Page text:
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Galaxy release statement on Josh Saunders

BY ADAM SERRANO

The Los Angeles Galaxy will be without the services of goalkeeper Josh Saunders "indefinitely" as the goalkeeper is in the league's Substance Abuse and Behavioral Health program according to a club release on Sunday.

Saunders has missed the Galaxy's last four matches and the club release follows a Los Angeles Times report earlier in the month that stated that Saunders would be in the league's substance abuse treatment program.

The club's official statement on the 31-year-old goalkeeper is as follows:

“Josh Saunders is currently in the league's Substance Abuse and Behavioral Health program and will remain unavailable for the club indefinitely. That program is administered by medical professionals appointed jointly by the league and the Players Union. Those medical professionals independently evaluate, treat, and determine the length of time that he will be in the program. The team does not control it.”

Comments

  1. Interesting how pot smokers so often need substance abuse treatment to get off the stuff. It is also interesting how much cognitive damage it does in the short term. Not brain damage, cognitive functioning damage. Legal or not, pot hurts athletic performance. I doubt if many Dutch players survive the rigors of their development program if they do pot.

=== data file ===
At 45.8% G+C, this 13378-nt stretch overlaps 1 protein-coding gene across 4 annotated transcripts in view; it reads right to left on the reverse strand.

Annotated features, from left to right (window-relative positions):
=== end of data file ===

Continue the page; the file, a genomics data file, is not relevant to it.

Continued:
Not good for the player, not good for the league. Seems like quietly allowing players to go into a substance abuse program is a good solution by MLS. Certainly not laughable.

    That said the Galaxy are a mess right now. I’m not sure losing Saunders has much to do with it.

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  2. If its weed, its laughable tbh just like Josephs was. I wonder how the Eridivisie has continued to be such a good league with Marijuana being legal over there… lol, give me a break.

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  3. For example, a player struggling with a pill addiction vs. someone who’s an alcoholic vs. someone who’s just using steroids or a performance enhancer.

    Or someone like Shalrie.

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  4. Joseph got suspended for marijuana. It matters because it is ridiculous that the league and society at large treats a non-addictive, relatively benign substance as a banned/illegal narcotic in the same vein as heroin while other more lethal and dangerous drugs such as alcohol and tobacco are considered socially and legally acceptable. Much of the country, and MLS fans have made this distinction socially and would prefer that there was information about what he did before putting out a statement like this that’s going to get him judged, either fairly or not. It is a bit like saying “Saunders broke the law. He either killed puppies or got a speeding ticket.” Which one is it?

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